Yes! If the playwright is available they will certainly be included in this event, as we have done in the cases of Bruce Ruddell (Let Me Call You Sweetheart) and Joel Bernbaum (Home Is A Beautiful Word).
  • The Belfry also schedules Afterplay discussions during the run of its plays. Have these yielded valuable information for playwrights as well as for the production company?

Our Afterplay facilitators are asked to submit a report after each event, detailing the main discussion points and comments from the audience participants. This document is copied to other staff internally, and, in the case of Let Me Call You
and Home Is A Beautiful Word, the reports were also cc’d to the playwrights at their request. I cannot speak for these playwrights, but I imagine it could be useful to hear responses from audience members directly after having seen the show – for instance hearing if the same questions come up again and again.

We ask that members of the creative team (actors, directors, writers) don’t attend the Afterplay events in order to let the audiences freely express their thoughts without skewing them towards praise or criticism based on artists in attendance. Because of this, for better or for worse, Afterplays might provide feedback playwrights may not otherwise receive as it is anonymous and unsolicited and offered as a direct response to having just seen the play, as opposed to the intentional dramaturgical feedback from peers. Playwrights are welcome to receive Afterplay reports or not as is their wish.

News of A New Program from Canadian Senior Artists’ Resources Network submitted by Bettyjane Wylie

A new agency called CSARN - Canadian Senior Artists' Resources Network - has been created in response to the stated need found in the Senior Artists’ Research Project which indicated the strong desire of senior artists to continue contributing in their chosen art form.  Through CSARN, different types of mentorship are being offered. Each mentor will be paid for their time.  Private donors have agreed to provide funding for the payment to mentors for the first three years.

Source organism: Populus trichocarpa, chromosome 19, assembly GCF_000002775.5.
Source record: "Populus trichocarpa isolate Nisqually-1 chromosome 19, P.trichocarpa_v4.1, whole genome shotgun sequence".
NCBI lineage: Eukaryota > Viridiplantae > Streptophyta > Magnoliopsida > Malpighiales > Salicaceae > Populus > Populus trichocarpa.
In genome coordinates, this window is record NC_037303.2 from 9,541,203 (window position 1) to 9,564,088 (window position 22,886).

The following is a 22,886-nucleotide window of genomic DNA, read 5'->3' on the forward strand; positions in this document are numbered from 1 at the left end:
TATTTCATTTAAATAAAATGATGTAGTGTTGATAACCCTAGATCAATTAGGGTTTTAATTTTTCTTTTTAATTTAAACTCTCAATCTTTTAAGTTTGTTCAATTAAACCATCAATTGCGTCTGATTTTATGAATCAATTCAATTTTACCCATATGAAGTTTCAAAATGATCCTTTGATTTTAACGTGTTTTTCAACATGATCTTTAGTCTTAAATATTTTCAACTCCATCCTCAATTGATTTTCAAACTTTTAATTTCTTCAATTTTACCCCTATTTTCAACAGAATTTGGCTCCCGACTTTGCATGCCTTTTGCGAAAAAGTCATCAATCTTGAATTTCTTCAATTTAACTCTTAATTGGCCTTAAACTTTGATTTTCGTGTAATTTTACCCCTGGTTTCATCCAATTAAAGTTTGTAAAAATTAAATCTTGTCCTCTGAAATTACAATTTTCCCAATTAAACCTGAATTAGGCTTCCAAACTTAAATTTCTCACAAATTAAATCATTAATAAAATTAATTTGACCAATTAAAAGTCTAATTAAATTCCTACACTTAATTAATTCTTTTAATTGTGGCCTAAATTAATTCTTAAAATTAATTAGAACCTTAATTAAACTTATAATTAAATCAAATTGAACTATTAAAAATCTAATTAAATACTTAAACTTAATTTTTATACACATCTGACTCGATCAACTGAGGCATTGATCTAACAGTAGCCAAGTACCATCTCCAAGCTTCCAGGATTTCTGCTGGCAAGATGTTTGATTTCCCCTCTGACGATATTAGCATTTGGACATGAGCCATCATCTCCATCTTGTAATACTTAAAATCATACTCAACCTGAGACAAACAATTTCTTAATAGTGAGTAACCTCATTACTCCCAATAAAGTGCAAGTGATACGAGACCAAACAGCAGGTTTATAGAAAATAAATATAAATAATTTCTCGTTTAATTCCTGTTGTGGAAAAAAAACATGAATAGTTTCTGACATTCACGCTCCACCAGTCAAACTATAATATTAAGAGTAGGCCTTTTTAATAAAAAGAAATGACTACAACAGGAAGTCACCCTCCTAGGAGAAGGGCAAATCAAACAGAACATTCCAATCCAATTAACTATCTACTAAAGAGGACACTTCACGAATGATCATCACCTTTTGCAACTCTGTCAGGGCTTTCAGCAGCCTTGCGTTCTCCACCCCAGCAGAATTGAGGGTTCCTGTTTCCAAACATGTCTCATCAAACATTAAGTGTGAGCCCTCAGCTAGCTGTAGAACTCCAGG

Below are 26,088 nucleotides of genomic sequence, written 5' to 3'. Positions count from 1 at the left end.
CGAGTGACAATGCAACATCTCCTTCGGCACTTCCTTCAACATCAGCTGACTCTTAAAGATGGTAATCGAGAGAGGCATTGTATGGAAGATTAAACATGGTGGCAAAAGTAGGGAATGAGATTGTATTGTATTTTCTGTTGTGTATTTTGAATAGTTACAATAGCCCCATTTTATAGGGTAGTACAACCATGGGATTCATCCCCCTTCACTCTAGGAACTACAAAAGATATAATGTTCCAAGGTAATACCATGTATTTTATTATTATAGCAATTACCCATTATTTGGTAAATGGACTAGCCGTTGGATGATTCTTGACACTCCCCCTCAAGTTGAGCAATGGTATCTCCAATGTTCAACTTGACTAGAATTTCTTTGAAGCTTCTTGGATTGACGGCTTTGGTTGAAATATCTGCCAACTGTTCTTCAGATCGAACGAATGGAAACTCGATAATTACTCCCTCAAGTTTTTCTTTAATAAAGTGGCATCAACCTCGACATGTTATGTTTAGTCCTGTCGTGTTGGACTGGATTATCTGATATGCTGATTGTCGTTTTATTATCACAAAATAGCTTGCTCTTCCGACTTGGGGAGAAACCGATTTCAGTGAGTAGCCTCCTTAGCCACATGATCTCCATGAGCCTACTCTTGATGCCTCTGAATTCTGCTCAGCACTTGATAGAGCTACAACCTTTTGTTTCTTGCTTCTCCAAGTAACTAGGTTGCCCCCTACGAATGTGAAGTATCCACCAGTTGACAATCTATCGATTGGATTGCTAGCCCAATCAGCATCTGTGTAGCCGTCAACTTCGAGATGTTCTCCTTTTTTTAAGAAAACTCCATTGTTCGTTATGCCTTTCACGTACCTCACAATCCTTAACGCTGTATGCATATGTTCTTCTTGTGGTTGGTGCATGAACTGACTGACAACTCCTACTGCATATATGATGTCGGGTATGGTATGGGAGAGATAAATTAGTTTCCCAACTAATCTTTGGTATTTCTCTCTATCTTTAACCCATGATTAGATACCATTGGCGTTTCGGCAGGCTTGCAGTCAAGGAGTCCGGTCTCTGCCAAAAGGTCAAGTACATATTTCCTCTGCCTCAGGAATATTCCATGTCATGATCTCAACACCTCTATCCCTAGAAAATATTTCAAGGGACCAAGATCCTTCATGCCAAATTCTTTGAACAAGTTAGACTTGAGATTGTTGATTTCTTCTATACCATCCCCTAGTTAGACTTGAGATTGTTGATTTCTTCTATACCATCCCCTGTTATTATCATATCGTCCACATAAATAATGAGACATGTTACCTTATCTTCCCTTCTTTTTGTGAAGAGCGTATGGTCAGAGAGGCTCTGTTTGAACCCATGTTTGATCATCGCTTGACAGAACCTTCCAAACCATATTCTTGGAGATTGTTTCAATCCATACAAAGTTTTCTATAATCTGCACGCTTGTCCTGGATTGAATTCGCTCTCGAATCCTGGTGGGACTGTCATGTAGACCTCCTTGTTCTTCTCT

The program is now up and running under the co-direction of Joysanne Sidimus and Deborah Windsor. Seeded financially by Janis Nielson and additionally supported by the Trillium Foundation, Lynda Hamilton, Joan and Jerry Lozinnski and other private donors, many distinguished artists from a variety of disciplines are lending their knowledge and wisdom to a new generation of Canadian performing and creative artists.  More than 245 mentor and mentee applications were reviewed and inaugural matches were made in the disciplines of dance, music, theatre, visual art and writing.  All mentorships officially began on March 1, 2014.

"Our program underlines the value of a lifetime of professional artistic practice and experience.  It provides a wonderful opportunity for emerging artists to draw on a rich treasury of knowledge," said Elise Orenstein (CSARN Chair) when she announced the first ever CSARN mentorships.

The program is being piloted in Ontario for the first and second year, and the intention is to go national in the third year.  A mentor is defined as a trusted counselor or guide. Mentors and mentee will be matched appropriately from lists of artists, organizations and communities. They will meet in person or by phone to develop individualized programs. Consult the website ( for further details. 

On a personal note from Bettyjane:
I am one of the mentors in the inaugural flight and am actually being paid to guide, teach and encourage a younger wannabe writer at the beginning or near the beginning of his/her career.  We have only just begun and it's challenging for both of us.
You know that line from Rogers and Hammerstein's The King and I?  "If you become a teacher, by your pupils you'll be taught."  Well, it's true.  In the course of preparing for my mentee, I am reminding myself of lessons long since learned, and perhaps half forgotten, that bear repeating. Best of all, of course, is that passion is returning. There's a line in the diary of Florida Scott Maxwell, kept during her 82nd and 83rd years, wherein she chides herself for her passion: "I am too frail," she writes," for moral fervour." But it's not true.  Never too frail.  Never too old. God grant me my marbles.
Bio, Bettyjane Wylie